And covers his corn in a row.

    "He must have a very great fancy for me;
    He tries to entrap me enough,
    But I measure his distance as well as he,
    And when he comes near, I'm off."

  25. Grandmother's Farm

    by Anonymous

    My grandmother lives on a farm
    Just twenty miles from town;
    She’s sixty-five years old, she says;
    Her name is Grandma Brown.

    Her farm is very large and fine;
    There’s meadow, wood and field.
    And orchards which all kinds of fruits
    Most plentifully yield.

    Butter she churns, and makes nice cheese;
    They are so busy there,
    If mother should stay with me too,
    I’d like to do my share.

    I go out with the haymakers,
    And tumble on the hay;
    They put me up upon the load,
    And home we drive away.

    I go into the pleasant fields
    And gather berries bright;
    They’ve many, many thousands there,
    All fresh and sweet and ripe.

    A pretty brook runs through the farm,
    Singing so soft and sweet:
    I sit upon the grassy bank,
    And bathe my little feet.

    A farmer I would like to be,
    They live so pleasantly;
    They must be happy while they work,
    Singing so cheerfully.

    I think I’ll save all that I get,
    And earn all that I can
    And buy me such a pleasant farm
    When I grow up a man.

  26. Amid the Corn

    by Hattie Howard

    When roasting ears are peeping through
    Their silken tassel curls,
    When corn leaves glisten in the dew
    Like ribbons strewn with pearls;
    When Phoebus' splendor is revealed
    And gilds the summer morn,
    I love to walk the furrowed field
    Among the rows of corn.

    It brings to mind those vanished days
    In adolescence sweet,
    When through familiar seas of maze
    With ardent, childish feet
    That never tired, the glebe I trod
    The "hired man" to warn
    Where grew the tares, or where a clod
    Obstructed hills of corn.

    A happy home upon the farm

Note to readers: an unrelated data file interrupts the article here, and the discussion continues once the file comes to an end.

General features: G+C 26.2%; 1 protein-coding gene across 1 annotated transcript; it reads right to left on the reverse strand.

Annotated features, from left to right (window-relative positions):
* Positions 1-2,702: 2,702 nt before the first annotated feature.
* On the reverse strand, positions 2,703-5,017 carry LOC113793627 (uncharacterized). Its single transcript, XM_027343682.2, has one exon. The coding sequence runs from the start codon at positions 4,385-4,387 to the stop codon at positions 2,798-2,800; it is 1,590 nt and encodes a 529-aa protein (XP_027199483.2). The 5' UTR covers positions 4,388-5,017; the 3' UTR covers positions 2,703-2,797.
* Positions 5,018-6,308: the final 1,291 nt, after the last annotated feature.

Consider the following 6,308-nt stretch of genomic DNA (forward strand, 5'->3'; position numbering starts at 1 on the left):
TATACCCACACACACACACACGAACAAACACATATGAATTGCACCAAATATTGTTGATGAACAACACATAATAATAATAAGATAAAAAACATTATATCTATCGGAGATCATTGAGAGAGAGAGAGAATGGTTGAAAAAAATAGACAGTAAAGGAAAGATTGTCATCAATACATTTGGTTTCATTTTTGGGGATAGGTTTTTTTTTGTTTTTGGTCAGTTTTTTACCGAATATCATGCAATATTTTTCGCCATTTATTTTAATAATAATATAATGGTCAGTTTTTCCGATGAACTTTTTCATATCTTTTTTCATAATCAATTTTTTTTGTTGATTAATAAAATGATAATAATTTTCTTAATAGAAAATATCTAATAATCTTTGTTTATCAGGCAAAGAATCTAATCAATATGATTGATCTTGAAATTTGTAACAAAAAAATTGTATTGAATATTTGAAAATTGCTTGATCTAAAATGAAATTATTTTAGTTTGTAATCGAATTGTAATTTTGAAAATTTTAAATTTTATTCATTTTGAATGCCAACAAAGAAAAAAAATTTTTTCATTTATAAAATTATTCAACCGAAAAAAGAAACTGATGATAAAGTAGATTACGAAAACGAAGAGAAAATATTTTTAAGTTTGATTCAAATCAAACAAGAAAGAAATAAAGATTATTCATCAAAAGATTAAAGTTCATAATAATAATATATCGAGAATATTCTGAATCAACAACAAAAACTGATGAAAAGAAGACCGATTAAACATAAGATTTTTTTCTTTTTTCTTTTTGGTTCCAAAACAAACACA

In memory holds a place,
    That city life with all its charm
    Can never quite efface.
    O give me back the days of yore!
    When I, a farmer born,
    In pantalet and pinafore
    Grew up amid the corn.

    O that I could to nature true
    From etiquette relax,
    And follow, as I used to do,
    Papa's unerring tracks!
    A scholar, who could wield the pen,
    Whose honors well were borne,
    Was he—this noblest, best of men—
    Who plowed and hoed the corn.

    I'd rather be, though dumb and droll,
    An effigy to-day,
    A man of straw upon a pole
    To scare the crows away,
    Than like a figure fashion-spun
    A palace to adorn,
    Disdainfully look down on one
    Who works amid the corn.

  27. Spring Work

    by Mary B. C. Slade

    Plough the land, plough the land;
    Hold the handles with each hand;
    Furrows keep straight and deep,
    Firm and steady stand.
    Quickly turn around we may,
    Ploughing back the other way;
    Plough the land, plough the land—
    Farmers understand.

    Sow the seed, sow the seed,
    Little birds will come and feed;
    Never mind, you will find
    Much they leave behind.
    Soon the tender blades will spring,
    Just as green as anything;
    Sow the seed, sow the seed,
    Pleasant work indeed.

    Now we rest, now we rest,
    After labor that is best;
    First you know, green will show
    Where the grain we sow.
    Soon you'll see a welcome sight,
    Field so pretty, green, and bright.
    Spring-time through, glad are you
    Farmer's work to do?

  28. Making Hay

    by Mary B. C. Slade

    Through the meadow-grass, dewy, and tall, and green,
    Drives, whirring and whizzing, the mowing-machine,
    The horses are prancing, the sharp blades shine,
    And the grass lies low in a level line.

    To and fro fly the birds, and chipper and chatter,
    And seem to be wondering what is the matter;
    While Bobolink's wife makes a frightened ado,
    As she looks for her nest where the horses went through.

    The day grows hot, and the daisies wither;
    The funny horse-tedder drives hither and thither,
    And scatters and tosses the grain as it goes,
    Like a monstrous grasshopper, stubbing his toes.

    Then the rake comes on where the tedder has been,
    And rakes up and drops out its lines of green;
    And the field so fair in the early morn,